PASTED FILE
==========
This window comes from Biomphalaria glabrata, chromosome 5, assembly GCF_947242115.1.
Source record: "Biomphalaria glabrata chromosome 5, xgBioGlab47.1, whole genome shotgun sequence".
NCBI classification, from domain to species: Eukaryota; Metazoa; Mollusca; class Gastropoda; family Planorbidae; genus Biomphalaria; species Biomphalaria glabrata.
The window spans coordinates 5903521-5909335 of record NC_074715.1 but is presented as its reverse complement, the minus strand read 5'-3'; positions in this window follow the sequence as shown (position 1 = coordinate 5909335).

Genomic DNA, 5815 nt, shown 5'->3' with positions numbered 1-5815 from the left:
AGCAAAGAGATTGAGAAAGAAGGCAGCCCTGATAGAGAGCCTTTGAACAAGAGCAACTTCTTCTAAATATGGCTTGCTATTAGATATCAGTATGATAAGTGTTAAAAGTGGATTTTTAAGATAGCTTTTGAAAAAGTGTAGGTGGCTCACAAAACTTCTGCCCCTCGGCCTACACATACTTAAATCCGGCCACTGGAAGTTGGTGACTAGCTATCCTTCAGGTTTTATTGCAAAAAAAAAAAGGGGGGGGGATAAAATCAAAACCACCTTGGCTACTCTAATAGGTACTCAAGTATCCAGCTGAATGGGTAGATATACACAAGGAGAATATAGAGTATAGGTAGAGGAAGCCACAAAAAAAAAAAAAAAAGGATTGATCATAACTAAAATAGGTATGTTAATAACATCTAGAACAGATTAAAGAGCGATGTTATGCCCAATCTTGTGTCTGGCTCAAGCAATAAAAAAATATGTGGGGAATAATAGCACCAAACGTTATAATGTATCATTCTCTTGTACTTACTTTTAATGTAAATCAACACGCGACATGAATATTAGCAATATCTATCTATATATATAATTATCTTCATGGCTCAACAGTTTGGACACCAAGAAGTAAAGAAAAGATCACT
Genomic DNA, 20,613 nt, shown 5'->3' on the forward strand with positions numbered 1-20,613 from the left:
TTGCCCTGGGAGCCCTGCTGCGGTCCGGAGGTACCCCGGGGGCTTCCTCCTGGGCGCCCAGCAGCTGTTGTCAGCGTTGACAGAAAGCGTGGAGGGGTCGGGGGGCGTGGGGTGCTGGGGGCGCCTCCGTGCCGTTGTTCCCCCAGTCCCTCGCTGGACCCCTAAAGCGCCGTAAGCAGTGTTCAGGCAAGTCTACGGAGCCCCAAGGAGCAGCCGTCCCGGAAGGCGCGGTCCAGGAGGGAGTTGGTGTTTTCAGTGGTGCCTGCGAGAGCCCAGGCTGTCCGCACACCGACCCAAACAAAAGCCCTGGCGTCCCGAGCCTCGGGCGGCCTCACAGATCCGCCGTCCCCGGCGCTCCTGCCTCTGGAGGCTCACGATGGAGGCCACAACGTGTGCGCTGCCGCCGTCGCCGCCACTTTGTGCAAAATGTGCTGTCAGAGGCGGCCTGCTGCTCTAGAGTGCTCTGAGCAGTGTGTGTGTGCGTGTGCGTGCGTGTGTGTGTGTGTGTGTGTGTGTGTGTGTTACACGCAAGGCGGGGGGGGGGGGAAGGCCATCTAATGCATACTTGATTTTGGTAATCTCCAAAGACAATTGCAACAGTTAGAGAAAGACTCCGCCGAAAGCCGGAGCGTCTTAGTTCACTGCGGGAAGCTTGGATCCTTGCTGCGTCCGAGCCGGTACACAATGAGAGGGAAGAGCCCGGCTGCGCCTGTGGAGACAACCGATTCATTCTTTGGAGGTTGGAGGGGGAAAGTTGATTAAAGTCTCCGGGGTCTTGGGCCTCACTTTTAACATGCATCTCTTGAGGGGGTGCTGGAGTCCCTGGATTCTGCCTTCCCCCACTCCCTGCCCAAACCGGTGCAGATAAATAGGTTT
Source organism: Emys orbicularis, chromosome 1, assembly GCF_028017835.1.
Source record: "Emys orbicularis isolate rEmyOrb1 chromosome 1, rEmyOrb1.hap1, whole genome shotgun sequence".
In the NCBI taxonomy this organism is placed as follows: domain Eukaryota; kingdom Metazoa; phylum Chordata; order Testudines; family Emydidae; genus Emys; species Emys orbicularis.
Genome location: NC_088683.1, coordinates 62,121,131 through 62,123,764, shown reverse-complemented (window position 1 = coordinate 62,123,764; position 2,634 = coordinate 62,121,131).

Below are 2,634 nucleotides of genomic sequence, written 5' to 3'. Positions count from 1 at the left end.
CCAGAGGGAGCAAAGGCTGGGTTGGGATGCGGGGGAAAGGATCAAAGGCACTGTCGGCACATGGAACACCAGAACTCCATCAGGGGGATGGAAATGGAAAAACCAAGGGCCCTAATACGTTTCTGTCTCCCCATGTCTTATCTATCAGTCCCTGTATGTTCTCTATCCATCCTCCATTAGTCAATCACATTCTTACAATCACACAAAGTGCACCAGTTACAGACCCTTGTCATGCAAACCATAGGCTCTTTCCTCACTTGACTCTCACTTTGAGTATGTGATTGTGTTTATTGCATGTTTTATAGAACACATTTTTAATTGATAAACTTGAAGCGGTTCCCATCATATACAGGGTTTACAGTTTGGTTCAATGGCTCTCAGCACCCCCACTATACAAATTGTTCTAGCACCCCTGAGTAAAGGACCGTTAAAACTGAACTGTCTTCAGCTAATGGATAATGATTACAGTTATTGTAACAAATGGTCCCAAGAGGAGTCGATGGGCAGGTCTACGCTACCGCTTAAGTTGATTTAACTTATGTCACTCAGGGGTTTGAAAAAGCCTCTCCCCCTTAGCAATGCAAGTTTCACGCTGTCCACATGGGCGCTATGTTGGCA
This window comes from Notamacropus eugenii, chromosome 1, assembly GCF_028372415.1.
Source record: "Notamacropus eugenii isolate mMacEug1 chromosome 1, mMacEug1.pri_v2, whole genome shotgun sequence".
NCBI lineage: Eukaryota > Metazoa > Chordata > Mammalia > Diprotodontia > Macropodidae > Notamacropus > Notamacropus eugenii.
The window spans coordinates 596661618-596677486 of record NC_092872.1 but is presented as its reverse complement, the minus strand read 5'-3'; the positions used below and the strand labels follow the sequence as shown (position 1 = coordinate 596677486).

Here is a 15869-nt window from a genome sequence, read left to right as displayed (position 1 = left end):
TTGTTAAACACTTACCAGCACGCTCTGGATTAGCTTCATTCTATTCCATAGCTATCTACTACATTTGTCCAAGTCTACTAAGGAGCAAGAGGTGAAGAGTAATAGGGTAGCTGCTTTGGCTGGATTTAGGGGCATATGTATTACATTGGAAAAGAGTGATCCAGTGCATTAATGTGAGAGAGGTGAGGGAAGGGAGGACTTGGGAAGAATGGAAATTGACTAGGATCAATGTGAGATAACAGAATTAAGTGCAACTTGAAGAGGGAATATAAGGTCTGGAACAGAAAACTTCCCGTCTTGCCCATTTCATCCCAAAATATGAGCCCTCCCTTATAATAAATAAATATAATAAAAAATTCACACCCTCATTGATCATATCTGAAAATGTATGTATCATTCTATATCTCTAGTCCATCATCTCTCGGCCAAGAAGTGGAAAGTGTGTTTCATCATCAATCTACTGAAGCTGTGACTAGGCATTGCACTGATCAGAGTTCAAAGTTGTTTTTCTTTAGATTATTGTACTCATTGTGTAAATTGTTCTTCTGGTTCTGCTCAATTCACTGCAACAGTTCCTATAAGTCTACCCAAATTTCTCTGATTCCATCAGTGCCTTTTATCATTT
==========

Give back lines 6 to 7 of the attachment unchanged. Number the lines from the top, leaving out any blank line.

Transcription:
AGCAAAGAGATTGAGAAAGAAGGCAGCCCTGATAGAGAGCCTTTGAACAAGAGCAACTTCTTCTAAATATGGCTTGCTATTAGATATCAGTATGATAAGTGTTAAAAGTGGATTTTTAAGATAGCTTTTGAAAAAGTGTAGGTGGCTCACAAAACTTCTGCCCCTCGGCCTACACATACTTAAATCCGGCCACTGGAAGTTGGTGACTAGCTATCCTTCAGGTTTTATTGCAAAAAAAAAAAGGGGGGGGGATAAAATCAAAACCACCTTGGCTACTCTAATAGGTACTCAAGTATCCAGCTGAATGGGTAGATATACACAAGGAGAATATAGAGTATAGGTAGAGGAAGCCACAAAAAAAAAAAAAAAAGGATTGATCATAACTAAAATAGGTATGTTAATAACATCTAGAACAGATTAAAGAGCGATGTTATGCCCAATCTTGTGTCTGGCTCAAGCAATAAAAAAATATGTGGGGAATAATAGCACCAAACGTTATAATGTATCATTCTCTTGTACTTACTTTTAATGTAAATCAACACGCGACATGAATATTAGCAATATCTATCTATATATATAATTATCTTCATGGCTCAACAGTTTGGACACCAAGAAGTAAAGAAAAGATCACT
Genomic DNA, 20,613 nt, shown 5'->3' on the forward strand with positions numbered 1-20,613 from the left: